OMG! Lady Gaga Haz A Nu Video! June 9, 2010Posted by Skippy in Music, Observations, Popular Culture.
Tags: derivative nonsense, music
…and it’s derivative and boring.
Fig. 1: I liked this better when it was called “Express Yourself.”
Children, I never got on board the Lady Gaga hype. Frankly, I think she’s a Madonna-knock off. She’s a well-produced knock-off, but a knock-off nonetheless.
And this video—-really? Does she think that just slapping together a bunch of flashy images, latex bondage, cheap religious iconography, and hot video boys constitutes a “good” video? Yes, all of these elements are present in any number of Madonna’s videos. However, there’s a difference: Madonna gave the viewer a narrative structure. Look at “Human Nature” or “Express Yourself” or “Like a Prayer”; when Madonna gave you a video, she gave you a story—-not a discombobulated conglomeration of allegedly shocking images that had little if anything to do to the underlying song.
Speaking of the song, listen to Gaga’s “Alejandro.” My god, could a song be less interesting? The song itself sounds like it was lifted in parts from an Ace of Base song. It’s repetitive and boring. No wonder the video can’t take us anywhere; the song itself has nothing on which to hold on to. I guess she’s singing about someone calling her Alejandro? Or Roberto? It is astounding to me that people repeatedly compare others to Gaga, when it’s so clear that she herself is a whack derivative of Madonna. She’s copied all of Madonna’s stylistic moves, but hasn’t bothered to understand the contexts in which Madonna made those moves. Trying to transport Madonna’s late 20th century “feminist”(I’m not saying Madonna is a feminist) moves into an early 21st century “post-feminist” context just doesn’t work. It’s as though she has no idea who Lady Gaga is—-what is Lady Gaga trying to say? What is she commenting on? I mean, “Poker Face,” “Telephone” and “Alejandro” sound like merely disposable club songs—-frankly, anybody could “sing” those songs. And anybody could put together a long-form video with slick images and hot go-go boys. Making the two work together is altogether different.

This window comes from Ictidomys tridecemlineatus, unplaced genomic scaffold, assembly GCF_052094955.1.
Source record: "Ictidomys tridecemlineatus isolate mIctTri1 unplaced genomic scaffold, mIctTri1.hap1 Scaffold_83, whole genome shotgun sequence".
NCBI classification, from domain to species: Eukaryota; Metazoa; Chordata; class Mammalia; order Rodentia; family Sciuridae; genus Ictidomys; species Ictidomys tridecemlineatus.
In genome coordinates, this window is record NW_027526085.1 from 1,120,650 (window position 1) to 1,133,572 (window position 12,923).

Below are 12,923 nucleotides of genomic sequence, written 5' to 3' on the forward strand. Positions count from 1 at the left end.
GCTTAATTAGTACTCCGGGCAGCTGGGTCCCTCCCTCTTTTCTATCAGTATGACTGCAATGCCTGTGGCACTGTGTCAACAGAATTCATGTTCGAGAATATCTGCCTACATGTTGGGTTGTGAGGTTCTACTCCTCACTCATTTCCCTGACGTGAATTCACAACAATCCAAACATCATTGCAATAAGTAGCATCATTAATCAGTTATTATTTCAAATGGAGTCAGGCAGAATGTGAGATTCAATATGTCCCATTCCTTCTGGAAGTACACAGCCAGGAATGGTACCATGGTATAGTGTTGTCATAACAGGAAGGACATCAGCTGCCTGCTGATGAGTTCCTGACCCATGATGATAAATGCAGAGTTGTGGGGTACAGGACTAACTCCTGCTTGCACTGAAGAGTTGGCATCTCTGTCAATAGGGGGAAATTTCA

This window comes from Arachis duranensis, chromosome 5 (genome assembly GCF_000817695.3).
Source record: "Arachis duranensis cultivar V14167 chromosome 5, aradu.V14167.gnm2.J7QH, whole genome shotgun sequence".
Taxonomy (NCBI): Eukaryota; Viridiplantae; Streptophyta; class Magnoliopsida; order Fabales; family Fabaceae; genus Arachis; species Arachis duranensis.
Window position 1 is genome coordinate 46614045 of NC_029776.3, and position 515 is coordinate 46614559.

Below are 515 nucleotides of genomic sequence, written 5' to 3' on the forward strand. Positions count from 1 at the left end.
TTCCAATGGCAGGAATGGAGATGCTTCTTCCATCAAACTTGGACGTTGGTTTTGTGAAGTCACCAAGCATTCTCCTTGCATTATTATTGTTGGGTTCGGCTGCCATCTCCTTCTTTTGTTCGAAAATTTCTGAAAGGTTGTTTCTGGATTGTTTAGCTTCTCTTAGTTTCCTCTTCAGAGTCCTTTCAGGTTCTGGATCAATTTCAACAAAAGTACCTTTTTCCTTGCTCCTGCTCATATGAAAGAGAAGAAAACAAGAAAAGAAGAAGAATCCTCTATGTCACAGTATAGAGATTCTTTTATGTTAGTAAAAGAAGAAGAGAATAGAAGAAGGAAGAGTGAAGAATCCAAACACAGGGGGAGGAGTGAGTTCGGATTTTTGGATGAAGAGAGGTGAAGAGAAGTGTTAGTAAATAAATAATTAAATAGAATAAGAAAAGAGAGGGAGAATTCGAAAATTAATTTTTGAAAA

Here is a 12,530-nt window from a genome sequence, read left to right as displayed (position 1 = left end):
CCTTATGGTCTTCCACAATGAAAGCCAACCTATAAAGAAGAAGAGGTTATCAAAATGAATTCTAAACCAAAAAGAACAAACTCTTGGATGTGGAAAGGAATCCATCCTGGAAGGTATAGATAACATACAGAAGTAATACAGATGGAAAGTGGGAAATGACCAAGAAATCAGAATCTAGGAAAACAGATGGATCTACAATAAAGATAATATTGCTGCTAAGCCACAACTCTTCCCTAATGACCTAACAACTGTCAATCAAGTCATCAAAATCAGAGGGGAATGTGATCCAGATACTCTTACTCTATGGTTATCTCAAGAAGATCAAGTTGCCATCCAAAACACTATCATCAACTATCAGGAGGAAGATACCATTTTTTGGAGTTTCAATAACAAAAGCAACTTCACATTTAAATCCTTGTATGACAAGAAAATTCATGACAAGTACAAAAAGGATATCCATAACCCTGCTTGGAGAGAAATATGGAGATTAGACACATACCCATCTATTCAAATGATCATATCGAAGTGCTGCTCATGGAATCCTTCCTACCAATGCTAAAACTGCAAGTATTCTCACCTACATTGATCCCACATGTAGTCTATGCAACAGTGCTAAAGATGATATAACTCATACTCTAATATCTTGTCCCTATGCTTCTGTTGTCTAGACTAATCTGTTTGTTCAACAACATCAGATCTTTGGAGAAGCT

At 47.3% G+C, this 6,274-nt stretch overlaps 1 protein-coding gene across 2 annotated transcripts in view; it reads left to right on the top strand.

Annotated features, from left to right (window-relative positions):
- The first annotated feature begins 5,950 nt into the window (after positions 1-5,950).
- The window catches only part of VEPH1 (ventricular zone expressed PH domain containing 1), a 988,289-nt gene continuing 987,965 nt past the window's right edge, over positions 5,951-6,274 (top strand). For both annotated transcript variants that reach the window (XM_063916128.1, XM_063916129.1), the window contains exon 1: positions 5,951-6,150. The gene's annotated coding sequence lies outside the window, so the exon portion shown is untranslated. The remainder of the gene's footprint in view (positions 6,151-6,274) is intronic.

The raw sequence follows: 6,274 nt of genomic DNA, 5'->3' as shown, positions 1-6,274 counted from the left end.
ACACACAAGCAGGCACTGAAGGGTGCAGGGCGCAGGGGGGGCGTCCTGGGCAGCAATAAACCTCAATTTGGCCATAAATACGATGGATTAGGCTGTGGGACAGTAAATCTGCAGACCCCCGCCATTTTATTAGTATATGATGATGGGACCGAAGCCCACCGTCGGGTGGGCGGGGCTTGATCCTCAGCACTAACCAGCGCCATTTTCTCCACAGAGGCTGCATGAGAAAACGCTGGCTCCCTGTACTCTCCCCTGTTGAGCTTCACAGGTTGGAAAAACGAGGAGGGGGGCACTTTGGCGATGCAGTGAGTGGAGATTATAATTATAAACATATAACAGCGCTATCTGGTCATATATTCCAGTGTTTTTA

And here, I have to come back to the images slapped together in Gaga’s video. I do not understand what the religious imagery in this video is supposed to do. Is it supposed to be “shocking”? “Provocative”? Sadly, those images are neither. Frankly, they come off as pedantic and trite. A supposed “nun” swallowing the rosary isn’t interesting if there’s no narrative structure in which the viewer can make sense of such an action. Is Gaga swallowing the rosary…in protest? By the four-minute mark, the viewer begins to lose interest in the video, because the images themselves become repetitive, just like the song itself. If you can make it halfway through the video, you’ve seen the rest of the video. The allegedly androgynous go-go boys all have Three Stooges haircuts which is somewhat distracting—-why are they wearing those haircuts? Again, you stop caring; it’s not like you get an answer anyway.
Further, I think that the presence of the go-go boys are there to distract from Gaga herself. Despite the fact that she’s paler than a ghost and has the distinctive blonde hair, her presence in the video isn’t powerful. She doesn’t command attention—-again, not in the way that Madonna does in her videos. Watching “Alejandro,” I couldn’t help but wonder if Gaga doesn’t have a particular lack of confidence in her “Gaga-ness.” I wonder if she uses all these derivative images in order to distract the viewer from her rather less-than-striking self. I certainly could be wrong here; I base this assessment on my own observation that Gaga is far less…”attractive” than Madonna, a clearly subjective assertion.
Sadly, all watching this video did was make me go on YouTube to find all of Madonna’s older videos.